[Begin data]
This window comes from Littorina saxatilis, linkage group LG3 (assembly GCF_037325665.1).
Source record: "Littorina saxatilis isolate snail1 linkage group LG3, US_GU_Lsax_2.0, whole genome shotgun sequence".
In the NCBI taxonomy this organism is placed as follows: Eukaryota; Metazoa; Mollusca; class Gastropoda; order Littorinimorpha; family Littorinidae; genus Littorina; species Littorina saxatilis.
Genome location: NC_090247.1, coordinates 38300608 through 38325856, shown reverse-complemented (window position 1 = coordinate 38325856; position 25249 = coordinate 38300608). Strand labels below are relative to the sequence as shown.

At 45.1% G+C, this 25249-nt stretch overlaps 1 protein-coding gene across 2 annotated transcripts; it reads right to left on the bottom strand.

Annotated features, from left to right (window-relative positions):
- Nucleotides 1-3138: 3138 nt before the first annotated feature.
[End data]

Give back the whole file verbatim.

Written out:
This window comes from Littorina saxatilis, linkage group LG3 (assembly GCF_037325665.1).
Source record: "Littorina saxatilis isolate snail1 linkage group LG3, US_GU_Lsax_2.0, whole genome shotgun sequence".
In the NCBI taxonomy this organism is placed as follows: Eukaryota; Metazoa; Mollusca; class Gastropoda; order Littorinimorpha; family Littorinidae; genus Littorina; species Littorina saxatilis.
Genome location: NC_090247.1, coordinates 38300608 through 38325856, shown reverse-complemented (window position 1 = coordinate 38325856; position 25249 = coordinate 38300608). Strand labels below are relative to the sequence as shown.

At 45.1% G+C, this 25249-nt stretch overlaps 1 protein-coding gene across 2 annotated transcripts; it reads right to left on the bottom strand.

Annotated features, from left to right (window-relative positions):
- Nucleotides 1-3138: 3138 nt before the first annotated feature.